Description : There is no shortage of books on behavioral research, on behavioral research on alcoholism, or on behavioral research on alcoholism treatment. Most of the authors of chapters in this book have been involved in the writing of these books. The books and their authors have played an important role in the dramatic increase in the influence of behavioral approaches to one of our society's most troubling human problems. There are not many books, though, which detail the longitudinal course of the behavioral therapies, none doing so for behavior therapy with al coholics and problem drinkers. That this book now appears, then, is a first, made more valuable by the fact that the chapter's authors are both research ers and clinicians, willing and able to combine respect for empirical data with clinical sensitivity and compassion, concern, and commitment for their patients. The chapters in this book reveal important commonalities and telling divergencies in technique, strategy, and treatment tactics. Despite a common perspective on etiology and treatment, the authors of the chapters in this book diverge in criteria for deciding on treatment goal, choice of initial intervention target, the specifics of techniques used, and follow-up proce dures. Common to all, though, is an openness to innovation, a pragmatic appreciation of approaches that work, and a sincere respect for the patient and his or her fundamental desire for a healthy, happier, and more produc tive life.
Description : When this series was conceived, a book on substance abuse, including alcohol and alcoholism, was to be of highest priority. This priority was a reflection of my view that the subject is often taught inadequately or insufficiently in many training programs. Yet these problems are com monly encountered in clinical practice, and all too often in situations where accurate diagnosis and rapid treatment are of critical importance. We wanted a book that would be concise and easily readable but also comprehensive in its presentation of the basic principles underlying clinical manifestations, diagnosis, and management. It was of particular importance that the book also serve as an easy reference guide in emergency situations. Marc Schuckit, a man with impeccable credentials as a scholar and an experienced clinician in this field, has produced just such a book! Few psychiatrists, psychotherapists, or physicians will want to be without it. The presentation is comprehensive and in depth, yet so clear and well organized that it will also likely be of interest to medical students, nurses, and emergency personnel.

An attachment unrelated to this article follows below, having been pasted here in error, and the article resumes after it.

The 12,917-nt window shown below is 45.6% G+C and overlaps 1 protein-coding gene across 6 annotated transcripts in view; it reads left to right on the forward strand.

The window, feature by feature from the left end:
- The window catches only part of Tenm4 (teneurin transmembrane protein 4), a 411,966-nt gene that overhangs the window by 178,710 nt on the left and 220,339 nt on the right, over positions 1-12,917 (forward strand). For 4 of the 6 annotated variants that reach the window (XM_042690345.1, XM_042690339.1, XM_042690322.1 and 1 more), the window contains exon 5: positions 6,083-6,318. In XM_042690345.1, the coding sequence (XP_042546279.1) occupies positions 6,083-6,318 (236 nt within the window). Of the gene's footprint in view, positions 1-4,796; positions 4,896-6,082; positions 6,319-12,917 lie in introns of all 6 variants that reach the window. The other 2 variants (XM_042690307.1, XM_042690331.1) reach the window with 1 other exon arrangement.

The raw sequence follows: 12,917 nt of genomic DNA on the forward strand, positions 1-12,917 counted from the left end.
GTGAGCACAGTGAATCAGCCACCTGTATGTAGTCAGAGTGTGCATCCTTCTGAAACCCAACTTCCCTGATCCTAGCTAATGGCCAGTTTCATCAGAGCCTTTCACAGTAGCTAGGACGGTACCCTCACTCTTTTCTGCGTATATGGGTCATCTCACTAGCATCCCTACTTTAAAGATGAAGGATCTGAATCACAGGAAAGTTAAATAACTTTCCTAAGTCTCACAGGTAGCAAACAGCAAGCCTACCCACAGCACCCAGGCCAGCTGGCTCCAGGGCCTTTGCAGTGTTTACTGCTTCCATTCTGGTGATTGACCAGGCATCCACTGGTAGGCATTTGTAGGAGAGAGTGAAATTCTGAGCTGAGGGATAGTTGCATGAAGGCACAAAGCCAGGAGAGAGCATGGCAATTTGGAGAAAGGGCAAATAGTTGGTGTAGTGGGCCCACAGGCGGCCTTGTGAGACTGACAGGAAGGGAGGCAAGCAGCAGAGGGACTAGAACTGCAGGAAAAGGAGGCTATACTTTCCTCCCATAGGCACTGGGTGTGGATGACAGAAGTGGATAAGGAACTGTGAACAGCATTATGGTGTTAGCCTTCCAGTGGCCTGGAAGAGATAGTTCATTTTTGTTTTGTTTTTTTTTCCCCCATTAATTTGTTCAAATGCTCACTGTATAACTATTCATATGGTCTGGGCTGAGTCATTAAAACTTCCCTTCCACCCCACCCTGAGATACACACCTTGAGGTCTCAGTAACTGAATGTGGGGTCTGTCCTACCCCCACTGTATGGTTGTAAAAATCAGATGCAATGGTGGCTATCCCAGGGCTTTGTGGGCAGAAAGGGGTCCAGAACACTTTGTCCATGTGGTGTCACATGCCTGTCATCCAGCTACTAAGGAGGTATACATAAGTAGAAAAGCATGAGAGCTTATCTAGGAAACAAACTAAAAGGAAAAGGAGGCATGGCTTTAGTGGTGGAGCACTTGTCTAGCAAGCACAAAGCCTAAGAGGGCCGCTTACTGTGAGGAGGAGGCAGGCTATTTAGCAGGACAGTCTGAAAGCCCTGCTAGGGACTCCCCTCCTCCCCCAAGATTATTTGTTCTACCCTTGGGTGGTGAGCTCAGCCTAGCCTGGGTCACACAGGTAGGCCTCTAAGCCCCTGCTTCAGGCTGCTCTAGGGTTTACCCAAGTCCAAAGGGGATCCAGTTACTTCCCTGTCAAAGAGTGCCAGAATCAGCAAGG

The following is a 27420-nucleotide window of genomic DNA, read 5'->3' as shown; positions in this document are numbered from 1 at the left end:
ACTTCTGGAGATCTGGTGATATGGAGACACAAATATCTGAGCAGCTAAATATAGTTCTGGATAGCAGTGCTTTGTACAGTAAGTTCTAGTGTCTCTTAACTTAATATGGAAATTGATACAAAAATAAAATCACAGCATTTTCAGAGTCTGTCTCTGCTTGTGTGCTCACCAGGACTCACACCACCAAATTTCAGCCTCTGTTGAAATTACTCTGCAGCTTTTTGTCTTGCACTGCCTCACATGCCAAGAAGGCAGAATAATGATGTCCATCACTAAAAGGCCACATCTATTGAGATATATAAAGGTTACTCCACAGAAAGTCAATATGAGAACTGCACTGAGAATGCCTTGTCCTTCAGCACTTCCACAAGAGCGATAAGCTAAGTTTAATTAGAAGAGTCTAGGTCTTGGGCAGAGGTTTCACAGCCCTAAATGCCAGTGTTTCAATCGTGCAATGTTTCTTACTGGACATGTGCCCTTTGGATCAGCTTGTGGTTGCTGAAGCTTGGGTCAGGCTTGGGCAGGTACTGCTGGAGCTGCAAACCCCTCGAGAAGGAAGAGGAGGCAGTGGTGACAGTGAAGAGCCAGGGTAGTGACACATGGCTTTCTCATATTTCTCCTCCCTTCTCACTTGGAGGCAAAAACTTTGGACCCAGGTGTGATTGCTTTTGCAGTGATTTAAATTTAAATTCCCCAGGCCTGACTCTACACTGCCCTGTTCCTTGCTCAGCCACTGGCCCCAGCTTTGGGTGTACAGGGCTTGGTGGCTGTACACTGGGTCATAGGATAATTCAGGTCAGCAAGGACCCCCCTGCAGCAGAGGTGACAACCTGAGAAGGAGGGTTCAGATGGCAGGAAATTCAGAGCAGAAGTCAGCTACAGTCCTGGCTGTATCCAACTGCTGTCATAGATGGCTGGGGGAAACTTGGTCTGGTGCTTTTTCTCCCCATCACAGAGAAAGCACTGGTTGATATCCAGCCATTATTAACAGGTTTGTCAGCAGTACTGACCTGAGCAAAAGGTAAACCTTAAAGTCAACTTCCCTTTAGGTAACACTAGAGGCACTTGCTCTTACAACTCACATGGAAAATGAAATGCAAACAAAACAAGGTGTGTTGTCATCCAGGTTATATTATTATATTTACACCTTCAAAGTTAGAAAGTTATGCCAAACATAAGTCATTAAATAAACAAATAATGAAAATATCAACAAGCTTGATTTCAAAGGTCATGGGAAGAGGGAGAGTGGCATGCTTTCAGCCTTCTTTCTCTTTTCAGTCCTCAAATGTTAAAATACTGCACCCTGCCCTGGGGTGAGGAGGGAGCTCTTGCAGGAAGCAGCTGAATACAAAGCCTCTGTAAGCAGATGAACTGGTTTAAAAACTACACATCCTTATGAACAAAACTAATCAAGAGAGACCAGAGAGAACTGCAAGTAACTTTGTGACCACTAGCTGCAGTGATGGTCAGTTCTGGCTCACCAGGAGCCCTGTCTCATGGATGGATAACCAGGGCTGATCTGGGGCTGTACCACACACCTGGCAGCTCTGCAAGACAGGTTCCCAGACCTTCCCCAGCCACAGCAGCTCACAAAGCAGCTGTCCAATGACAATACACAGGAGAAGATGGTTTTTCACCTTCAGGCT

Description : Despite the occasional outcries to the contrary, the field of behavior therapy is still growing, and the asymptote has not been reached yet. The umbrella of behavior therapy continues to enlarge and still is able to encompass new theories, new con cepts, new research, new data, and new clinical techniques. Although the number of new behavioral journals now has stabilized, we still see a proliferation of books on the subject. In the past few years, however, we have seen considerable specialization within behavior therapy. No longer is it possible to be a generalist and remain fully abreast of all the relevant developments. Thus, we see behavior therapists who deal with adults, those who deal with children, those whose specialty is hospital psychiatry, and those who see themselves as practitioners of behavioral medicine. Even within a subarea such as behavioral medicine, specialization runs supreme to the extent that there are experts in the specific addictions, adult medical problems, and child medical problems. Given the extent of specialization, there are numerous ways "to skin" the pro verbial "cat." We therefore have chosen to look at the contemporary work in behavior therapy that is being carried out with adults, in part, of course, because of our long-standing interest in this area as teachers, researchers, and clinicians. In so doing, we have chosen to highlight the clinical aspects of the endeavor but not at the expense of the rich research heritage for each of the specific adult disorders.